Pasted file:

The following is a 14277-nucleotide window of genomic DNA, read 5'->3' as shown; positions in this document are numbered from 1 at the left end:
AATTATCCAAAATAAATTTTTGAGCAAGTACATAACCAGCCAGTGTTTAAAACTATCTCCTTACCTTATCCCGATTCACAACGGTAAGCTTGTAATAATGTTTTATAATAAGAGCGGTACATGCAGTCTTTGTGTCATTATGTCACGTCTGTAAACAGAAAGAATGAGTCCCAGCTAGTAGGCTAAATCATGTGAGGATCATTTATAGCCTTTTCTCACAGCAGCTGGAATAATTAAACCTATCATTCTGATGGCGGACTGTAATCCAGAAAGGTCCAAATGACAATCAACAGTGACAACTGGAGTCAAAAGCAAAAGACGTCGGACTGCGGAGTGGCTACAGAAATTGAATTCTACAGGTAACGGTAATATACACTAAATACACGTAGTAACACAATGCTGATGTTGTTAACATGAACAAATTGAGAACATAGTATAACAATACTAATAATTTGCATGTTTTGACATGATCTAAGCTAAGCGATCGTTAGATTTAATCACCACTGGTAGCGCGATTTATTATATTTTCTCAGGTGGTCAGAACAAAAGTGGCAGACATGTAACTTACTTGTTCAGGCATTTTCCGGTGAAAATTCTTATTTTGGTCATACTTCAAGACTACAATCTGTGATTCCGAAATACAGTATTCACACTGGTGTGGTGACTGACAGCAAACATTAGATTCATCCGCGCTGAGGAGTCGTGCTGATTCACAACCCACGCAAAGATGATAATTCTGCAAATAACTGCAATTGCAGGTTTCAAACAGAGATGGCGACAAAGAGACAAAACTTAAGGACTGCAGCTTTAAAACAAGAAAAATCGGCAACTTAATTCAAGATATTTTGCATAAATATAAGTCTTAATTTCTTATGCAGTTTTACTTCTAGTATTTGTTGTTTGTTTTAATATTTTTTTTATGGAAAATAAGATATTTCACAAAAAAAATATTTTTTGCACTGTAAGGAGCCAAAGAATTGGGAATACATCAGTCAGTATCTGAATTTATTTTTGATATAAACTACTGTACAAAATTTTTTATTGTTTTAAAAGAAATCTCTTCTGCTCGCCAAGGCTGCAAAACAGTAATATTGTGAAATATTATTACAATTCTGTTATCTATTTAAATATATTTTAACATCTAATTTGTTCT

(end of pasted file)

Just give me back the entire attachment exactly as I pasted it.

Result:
The following is a 14277-nucleotide window of genomic DNA, read 5'->3' as shown; positions in this document are numbered from 1 at the left end:
AATTATCCAAAATAAATTTTTGAGCAAGTACATAACCAGCCAGTGTTTAAAACTATCTCCTTACCTTATCCCGATTCACAACGGTAAGCTTGTAATAATGTTTTATAATAAGAGCGGTACATGCAGTCTTTGTGTCATTATGTCACGTCTGTAAACAGAAAGAATGAGTCCCAGCTAGTAGGCTAAATCATGTGAGGATCATTTATAGCCTTTTCTCACAGCAGCTGGAATAATTAAACCTATCATTCTGATGGCGGACTGTAATCCAGAAAGGTCCAAATGACAATCAACAGTGACAACTGGAGTCAAAAGCAAAAGACGTCGGACTGCGGAGTGGCTACAGAAATTGAATTCTACAGGTAACGGTAATATACACTAAATACACGTAGTAACACAATGCTGATGTTGTTAACATGAACAAATTGAGAACATAGTATAACAATACTAATAATTTGCATGTTTTGACATGATCTAAGCTAAGCGATCGTTAGATTTAATCACCACTGGTAGCGCGATTTATTATATTTTCTCAGGTGGTCAGAACAAAAGTGGCAGACATGTAACTTACTTGTTCAGGCATTTTCCGGTGAAAATTCTTATTTTGGTCATACTTCAAGACTACAATCTGTGATTCCGAAATACAGTATTCACACTGGTGTGGTGACTGACAGCAAACATTAGATTCATCCGCGCTGAGGAGTCGTGCTGATTCACAACCCACGCAAAGATGATAATTCTGCAAATAACTGCAATTGCAGGTTTCAAACAGAGATGGCGACAAAGAGACAAAACTTAAGGACTGCAGCTTTAAAACAAGAAAAATCGGCAACTTAATTCAAGATATTTTGCATAAATATAAGTCTTAATTTCTTATGCAGTTTTACTTCTAGTATTTGTTGTTTGTTTTAATATTTTTTTTATGGAAAATAAGATATTTCACAAAAAAAATATTTTTTGCACTGTAAGGAGCCAAAGAATTGGGAATACATCAGTCAGTATCTGAATTTATTTTTGATATAAACTACTGTACAAAATTTTTTATTGTTTTAAAAGAAATCTCTTCTGCTCGCCAAGGCTGCAAAACAGTAATATTGTGAAATATTATTACAATTCTGTTATCTATTTAAATATATTTTAACATCTAATTTGTTCT